There might be situations where you don't need life insurance of any kind, however. If you have a lot of assets that can provide for your family in case of death, life insurance might not be required. I would recommend being conservative here: make sure you have enough assets for a 4% drawdown rate to fully replace the combined family income. For example, if the household income is $100,000, you will want to have at least $2.5 million in assets before you totally avoid life insurance - this will allow the beneficiaries to withdraw $100,000 a year (pre-tax) without touching the principal. A 4% drawdown rate would be considered on the conservative side by many, but we don't want to fool around with your family's and your children's well-being in the case of your untimely death (especially when term life insurance is generally not very expensive).
5. Set up a 529 Account for College Savings
Who knows what will happen in 18 years, but I would bet that colleges will still be around and that a college education will still be a useful thing both for a person's career and for their self-development. I do believe that online learning, self-learning, and other non-traditional forms of learning will grow in use and will compete with traditional expensive college educations, but I don't think colleges will be eliminated by any means within the next few decades.
You'll want to prepare for your child's college education as best as you can so that you can give your progeny the gift of a debt-free undergraduate degree, something that many former students (especially millennials) in the US wish they received.
A 529 college savings account is a tax-advantaged savings account that can only be used for educational purposes. Of course, if you think that your child is very unlikely to attend college (eg. mental or physical disabilities, lifestyle choices, fatal illness, etc.), you might want to skip this step and save money in a place that you can access for any expense even though that place might not be tax-advantaged.
6. Begin Saving for Other (non-college) Expenses
Beyond college, here are other potential expenses that your child might incur throughout his or her life:
I recommend keeping this account in your name until you are ready to bestow the gift. You don't want this money to harm your child - you only want it to benefit them. If your child becomes a cruel adult or a spoiled adult or a dug-abusing adult or an alcoholic adult or an uneducated and lazy adult, you might decide that it's better to hold on to this pile of money for a little bit longer (or for a lot longer). Make sure you retain this flexibility by only keeping it in your name (or your and your spouses name).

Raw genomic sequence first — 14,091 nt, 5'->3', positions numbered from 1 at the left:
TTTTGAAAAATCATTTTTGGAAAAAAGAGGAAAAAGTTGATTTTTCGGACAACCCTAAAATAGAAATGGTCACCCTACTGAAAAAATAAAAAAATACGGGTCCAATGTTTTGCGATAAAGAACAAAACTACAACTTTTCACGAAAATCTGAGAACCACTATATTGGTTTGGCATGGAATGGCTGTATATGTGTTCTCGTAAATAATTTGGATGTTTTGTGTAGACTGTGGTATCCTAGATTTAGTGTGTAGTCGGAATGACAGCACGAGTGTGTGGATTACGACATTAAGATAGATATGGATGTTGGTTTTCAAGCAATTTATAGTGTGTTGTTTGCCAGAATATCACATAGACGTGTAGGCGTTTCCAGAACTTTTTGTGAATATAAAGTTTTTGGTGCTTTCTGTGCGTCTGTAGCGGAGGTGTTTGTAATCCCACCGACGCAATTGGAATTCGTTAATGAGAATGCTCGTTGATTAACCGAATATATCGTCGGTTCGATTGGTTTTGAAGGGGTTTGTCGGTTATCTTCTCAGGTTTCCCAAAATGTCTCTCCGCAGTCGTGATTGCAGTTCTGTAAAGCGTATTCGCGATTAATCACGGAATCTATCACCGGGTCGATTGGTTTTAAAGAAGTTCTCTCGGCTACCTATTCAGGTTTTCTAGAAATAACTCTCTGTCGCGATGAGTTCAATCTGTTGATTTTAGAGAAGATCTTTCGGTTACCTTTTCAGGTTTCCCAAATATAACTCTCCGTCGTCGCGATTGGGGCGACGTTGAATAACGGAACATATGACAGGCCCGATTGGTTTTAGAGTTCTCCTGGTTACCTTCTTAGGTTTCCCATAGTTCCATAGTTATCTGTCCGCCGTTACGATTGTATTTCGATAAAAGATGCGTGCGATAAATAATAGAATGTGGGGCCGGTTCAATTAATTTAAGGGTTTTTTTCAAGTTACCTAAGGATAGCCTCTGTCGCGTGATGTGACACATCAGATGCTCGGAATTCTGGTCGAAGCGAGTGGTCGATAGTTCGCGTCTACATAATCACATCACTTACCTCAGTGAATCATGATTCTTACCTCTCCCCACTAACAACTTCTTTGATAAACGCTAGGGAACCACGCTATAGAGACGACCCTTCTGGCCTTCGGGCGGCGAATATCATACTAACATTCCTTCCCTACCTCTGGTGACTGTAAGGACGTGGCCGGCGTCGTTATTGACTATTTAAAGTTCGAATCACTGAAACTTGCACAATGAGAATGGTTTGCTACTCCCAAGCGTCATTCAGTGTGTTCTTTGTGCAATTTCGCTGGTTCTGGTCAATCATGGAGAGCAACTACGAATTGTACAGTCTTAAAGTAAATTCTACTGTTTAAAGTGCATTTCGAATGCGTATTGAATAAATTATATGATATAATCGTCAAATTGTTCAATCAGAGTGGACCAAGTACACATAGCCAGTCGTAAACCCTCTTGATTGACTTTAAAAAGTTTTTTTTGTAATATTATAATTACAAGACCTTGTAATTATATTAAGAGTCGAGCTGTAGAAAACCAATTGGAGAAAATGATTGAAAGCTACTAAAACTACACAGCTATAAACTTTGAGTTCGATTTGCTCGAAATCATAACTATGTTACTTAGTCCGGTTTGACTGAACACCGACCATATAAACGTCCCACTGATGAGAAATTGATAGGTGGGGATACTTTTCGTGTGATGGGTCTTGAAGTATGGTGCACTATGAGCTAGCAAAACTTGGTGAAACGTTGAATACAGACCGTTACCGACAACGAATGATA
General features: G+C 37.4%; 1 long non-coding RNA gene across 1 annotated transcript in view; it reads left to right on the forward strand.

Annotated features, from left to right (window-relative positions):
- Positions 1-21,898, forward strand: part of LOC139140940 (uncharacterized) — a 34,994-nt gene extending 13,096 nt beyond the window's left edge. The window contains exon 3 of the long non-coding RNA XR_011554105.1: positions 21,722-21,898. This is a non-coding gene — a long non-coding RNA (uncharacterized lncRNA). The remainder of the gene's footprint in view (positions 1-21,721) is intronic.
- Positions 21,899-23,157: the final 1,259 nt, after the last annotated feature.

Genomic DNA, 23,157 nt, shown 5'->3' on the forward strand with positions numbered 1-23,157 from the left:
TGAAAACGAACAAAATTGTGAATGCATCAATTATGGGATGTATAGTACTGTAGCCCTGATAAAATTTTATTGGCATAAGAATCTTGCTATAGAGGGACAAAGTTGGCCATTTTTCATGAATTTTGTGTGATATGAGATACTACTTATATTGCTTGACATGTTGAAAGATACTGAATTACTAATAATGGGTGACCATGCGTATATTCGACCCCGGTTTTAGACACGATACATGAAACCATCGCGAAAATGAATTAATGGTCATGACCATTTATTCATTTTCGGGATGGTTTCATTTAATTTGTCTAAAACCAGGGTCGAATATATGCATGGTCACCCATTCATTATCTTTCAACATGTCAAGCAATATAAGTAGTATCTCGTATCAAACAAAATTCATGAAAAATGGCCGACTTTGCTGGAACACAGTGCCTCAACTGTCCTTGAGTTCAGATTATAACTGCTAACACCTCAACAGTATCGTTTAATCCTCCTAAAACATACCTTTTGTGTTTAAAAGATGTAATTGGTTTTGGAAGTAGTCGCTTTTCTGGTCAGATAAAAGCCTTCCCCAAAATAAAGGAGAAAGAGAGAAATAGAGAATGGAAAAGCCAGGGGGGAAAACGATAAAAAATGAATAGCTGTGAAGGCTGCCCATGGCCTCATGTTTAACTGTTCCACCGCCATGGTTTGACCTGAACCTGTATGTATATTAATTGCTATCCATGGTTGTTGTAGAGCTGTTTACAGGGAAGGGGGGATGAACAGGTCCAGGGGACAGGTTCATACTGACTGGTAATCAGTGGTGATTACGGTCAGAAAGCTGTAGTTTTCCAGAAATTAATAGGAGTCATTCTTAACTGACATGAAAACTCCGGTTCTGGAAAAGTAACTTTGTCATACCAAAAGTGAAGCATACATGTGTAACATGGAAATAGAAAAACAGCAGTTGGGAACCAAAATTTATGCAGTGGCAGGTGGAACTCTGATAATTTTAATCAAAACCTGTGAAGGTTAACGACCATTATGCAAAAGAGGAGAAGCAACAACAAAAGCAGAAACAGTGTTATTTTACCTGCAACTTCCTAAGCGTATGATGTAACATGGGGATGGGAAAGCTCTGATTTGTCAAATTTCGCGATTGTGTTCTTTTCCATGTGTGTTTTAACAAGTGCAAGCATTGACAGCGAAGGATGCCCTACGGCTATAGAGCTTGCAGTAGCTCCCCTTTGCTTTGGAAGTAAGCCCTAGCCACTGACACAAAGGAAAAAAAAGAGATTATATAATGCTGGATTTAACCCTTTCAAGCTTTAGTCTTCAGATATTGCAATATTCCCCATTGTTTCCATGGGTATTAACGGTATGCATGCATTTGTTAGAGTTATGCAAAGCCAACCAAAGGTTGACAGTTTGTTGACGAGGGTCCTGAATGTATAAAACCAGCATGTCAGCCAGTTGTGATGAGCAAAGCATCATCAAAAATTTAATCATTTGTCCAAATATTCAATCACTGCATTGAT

7. Consult With Your Accountant to See About a Tax Deduction
Now that there's another dependent in your household, you will likely save on taxes. Consult with your tax professional (or TurboTax) to see how your new baby will affect your tax situation and to get the best possible tax advantage from it.
8. Begin Thinking About Elementary School
You'll want to start thinking about elementary school for your child. This is especially important if this is your first child, as schooling decisions have likely not been made yet. You'll want to ask yourself whether you're satisfied with the schools in your current area or whether you would like to move in the future in order to get access to better schools. You'll also want to think about whether you want to send your child to a private school or some sort of religious or cultural after school program. These are important lifestyle and educational decisions that also have financial complications attached to them - plan ahead so that you can do what's best for your child without sacrificing all of your other financial goals.
If you can do all of the above quickly, confidently, and well, you'll set up a very strong foundation for your family's financial future. When your little baby (or babies) grows up, they'll thank you for being such a mature and proactive parent or guardian.
What if you're adopting?
The above does apply to adoptive parents as well. It was simply written from the perspective of a biological parent because that's what occurs in the vast majority of cases. If you're adopting a child you likely have a good financial base (most adoptive parents do because there are often financial requirements for adopting a child), but you might find it slightly more difficult to accomplish certain savings goals (specifically items 5 & 6) because your time frame is likely going to be shorter - the older your adopted child is the closer they are to college and the less time you have for the magic of compounding to work. Keep this important item in mind and plan accordingly.